Nor do we think that appellee is aided by the contention that the relationship between the government and the soldier is no different than that of parties to any other bilateral contract. It is to be admitted, as appellee points out, that an enlistment has been regarded as a contract with mutual obligations and considerations running between the soldier and the government. (6 C.J.S., Army and Navy, sec. 21a(3).) The same authority, however, states that "it is a contract of a peculiar nature, and in certain respects widely different from ordinary contracts between individuals." The differences are in part described in United States v. Cottingham, 1 Rob. (40 Va.) 615, as follows: "* * * it wants one of the usual requisites of contracts, a reciprocal obligation in regard to the subject matter. On the one hand, the recruit is bound to serve during the full term of his enlistment; but on the other, the government is not bound to continue him in service for a single day, but may dismiss him * * * with or without cause * * *. It has moreover a feature not to be found in most contracts; namely a power in one of the parties to compel specific performance from the other by the exercise of physical force. * * * These important traits of the engagement result not so much from the specific terms of the contract but from the relation in which it places the parties toward each other; a relation of authority and control on the one side and of obedience and submission on the other." As evidenced by the pertinent Federal statute and executive order, we think it likewise true that whatever the engagement between the government and the soldier may be termed, it places them in a relationship which, because of its peculiar nature, makes it incumbent upon the government to furnish the soldier with suitable and necessary equipment for the duties to be performed. When it is also considered that many of our soldiers are drafted into the Army, we find little basis for saying that the relationship between the government and the soldier has, as one of its conditions, the condition that the soldier will purchase his military clothing and equipment.
For the reasons stated, therefore, we are of the opinion that the transfer of combat boots to enlisted personnel, whether it be for initial issue or for replacement, is not a resale either in fact, or within the contemplation of the governing statutes. In principle the transfer is analogous to the one under consideration in Fefferman v. Marohn, 408 Ill. 542. There the State had assumed the duty of caring for patients in its hospitals and institutions and purchased items incident to their care. We held such sales to be sales at retail over the contention that the patients were the ultimate users and consumers. In the present case, the government has assumed the duty of equipping its soldiers, and the boots in question have been used and consumed to fulfill that duty with no intention that the transfer would constitute a resale. The sale of boots by appellee is thus a sale at retail within the definition of the act and subject to the tax.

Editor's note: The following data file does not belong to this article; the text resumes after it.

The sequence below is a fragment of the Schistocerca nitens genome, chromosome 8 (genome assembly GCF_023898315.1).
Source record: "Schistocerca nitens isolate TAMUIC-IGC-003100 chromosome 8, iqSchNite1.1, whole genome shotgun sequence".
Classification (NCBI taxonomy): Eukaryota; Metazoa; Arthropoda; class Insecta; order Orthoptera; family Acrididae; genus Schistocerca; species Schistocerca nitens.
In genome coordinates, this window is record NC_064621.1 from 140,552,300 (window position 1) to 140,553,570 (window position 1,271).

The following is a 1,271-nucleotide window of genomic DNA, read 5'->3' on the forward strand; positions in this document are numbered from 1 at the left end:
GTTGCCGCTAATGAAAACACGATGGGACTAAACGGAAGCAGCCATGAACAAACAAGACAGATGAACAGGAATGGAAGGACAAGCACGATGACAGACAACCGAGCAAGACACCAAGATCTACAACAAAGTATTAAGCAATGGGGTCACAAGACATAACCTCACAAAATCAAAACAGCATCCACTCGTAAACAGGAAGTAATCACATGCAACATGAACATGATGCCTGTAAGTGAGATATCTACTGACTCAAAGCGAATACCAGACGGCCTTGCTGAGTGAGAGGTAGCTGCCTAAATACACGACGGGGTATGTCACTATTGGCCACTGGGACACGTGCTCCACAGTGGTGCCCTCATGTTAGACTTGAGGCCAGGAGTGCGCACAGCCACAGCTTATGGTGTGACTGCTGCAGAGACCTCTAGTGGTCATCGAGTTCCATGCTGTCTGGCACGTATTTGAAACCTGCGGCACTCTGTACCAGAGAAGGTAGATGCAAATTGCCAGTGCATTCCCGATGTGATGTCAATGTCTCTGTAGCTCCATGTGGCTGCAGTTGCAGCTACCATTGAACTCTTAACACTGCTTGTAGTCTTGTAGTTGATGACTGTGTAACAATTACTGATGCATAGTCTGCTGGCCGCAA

In the course of Dann's appearance at the administrative hearing, he testified that some of the boots sold by appellee to the government were resold to officers who, as far as we can ascertain, are charged with the duty of purchasing their own military clothing. The referee, however, held the appellee taxable even on boots so resold for the reason that there was no proof either as to amounts actually resold in such a manner, or of the percentage which would be so resold. Appellee appears to argue here that the limited evidence of resale to officers is alone sufficient to exempt its sale to the government from the tax, and contends that it was not required to prove how each pair of boots was sold. Such an argument overlooks the observation of this court in Modern Dairy Co. v. Department of Revenue, 413 Ill. 55, 67, that the entire scheme of the act will make vendors liable for the tax on some sales and not liable on other identical sales to the same purchaser. When such a condition arises, we think it is incumbent upon the vendor ...